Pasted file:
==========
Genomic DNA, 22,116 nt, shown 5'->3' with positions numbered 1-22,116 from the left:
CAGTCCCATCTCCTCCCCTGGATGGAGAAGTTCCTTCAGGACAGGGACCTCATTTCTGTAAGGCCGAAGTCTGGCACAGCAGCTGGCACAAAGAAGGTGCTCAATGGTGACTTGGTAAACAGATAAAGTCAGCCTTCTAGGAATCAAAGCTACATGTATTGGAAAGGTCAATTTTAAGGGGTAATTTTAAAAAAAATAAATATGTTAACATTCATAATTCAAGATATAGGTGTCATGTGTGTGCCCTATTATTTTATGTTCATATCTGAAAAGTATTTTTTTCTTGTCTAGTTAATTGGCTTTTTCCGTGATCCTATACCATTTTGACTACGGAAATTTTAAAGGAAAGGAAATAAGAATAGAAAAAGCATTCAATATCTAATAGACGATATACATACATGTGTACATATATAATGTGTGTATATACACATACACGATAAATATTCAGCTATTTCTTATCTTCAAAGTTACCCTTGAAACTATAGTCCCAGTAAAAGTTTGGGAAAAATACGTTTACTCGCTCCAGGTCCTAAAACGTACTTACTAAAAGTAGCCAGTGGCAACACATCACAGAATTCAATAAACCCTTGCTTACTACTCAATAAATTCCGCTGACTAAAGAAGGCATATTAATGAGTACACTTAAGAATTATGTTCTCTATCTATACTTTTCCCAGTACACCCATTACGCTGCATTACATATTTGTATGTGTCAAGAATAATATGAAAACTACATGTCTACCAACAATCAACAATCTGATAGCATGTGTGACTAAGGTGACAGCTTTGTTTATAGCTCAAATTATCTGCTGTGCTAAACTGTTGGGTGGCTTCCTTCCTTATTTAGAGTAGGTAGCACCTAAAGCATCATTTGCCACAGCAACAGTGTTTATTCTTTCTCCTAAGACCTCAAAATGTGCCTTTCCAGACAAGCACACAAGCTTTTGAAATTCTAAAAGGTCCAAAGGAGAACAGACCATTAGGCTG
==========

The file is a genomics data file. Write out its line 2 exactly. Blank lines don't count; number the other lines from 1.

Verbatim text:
CAGTCCCATCTCCTCCCCTGGATGGAGAAGTTCCTTCAGGACAGGGACCTCATTTCTGTAAGGCCGAAGTCTGGCACAGCAGCTGGCACAAAGAAGGTGCTCAATGGTGACTTGGTAAACAGATAAAGTCAGCCTTCTAGGAATCAAAGCTACATGTATTGGAAAGGTCAATTTTAAGGGGTAATTTTAAAAAAAATAAATATGTTAACATTCATAATTCAAGATATAGGTGTCATGTGTGTGCCCTATTATTTTATGTTCATATCTGAAAAGTATTTTTTTCTTGTCTAGTTAATTGGCTTTTTCCGTGATCCTATACCATTTTGACTACGGAAATTTTAAAGGAAAGGAAATAAGAATAGAAAAAGCATTCAATATCTAATAGACGATATACATACATGTGTACATATATAATGTGTGTATATACACATACACGATAAATATTCAGCTATTTCTTATCTTCAAAGTTACCCTTGAAACTATAGTCCCAGTAAAAGTTTGGGAAAAATACGTTTACTCGCTCCAGGTCCTAAAACGTACTTACTAAAAGTAGCCAGTGGCAACACATCACAGAATTCAATAAACCCTTGCTTACTACTCAATAAATTCCGCTGACTAAAGAAGGCATATTAATGAGTACACTTAAGAATTATGTTCTCTATCTATACTTTTCCCAGTACACCCATTACGCTGCATTACATATTTGTATGTGTCAAGAATAATATGAAAACTACATGTCTACCAACAATCAACAATCTGATAGCATGTGTGACTAAGGTGACAGCTTTGTTTATAGCTCAAATTATCTGCTGTGCTAAACTGTTGGGTGGCTTCCTTCCTTATTTAGAGTAGGTAGCACCTAAAGCATCATTTGCCACAGCAACAGTGTTTATTCTTTCTCCTAAGACCTCAAAATGTGCCTTTCCAGACAAGCACACAAGCTTTTGAAATTCTAAAAGGTCCAAAGGAGAACAGACCATTAGGCTG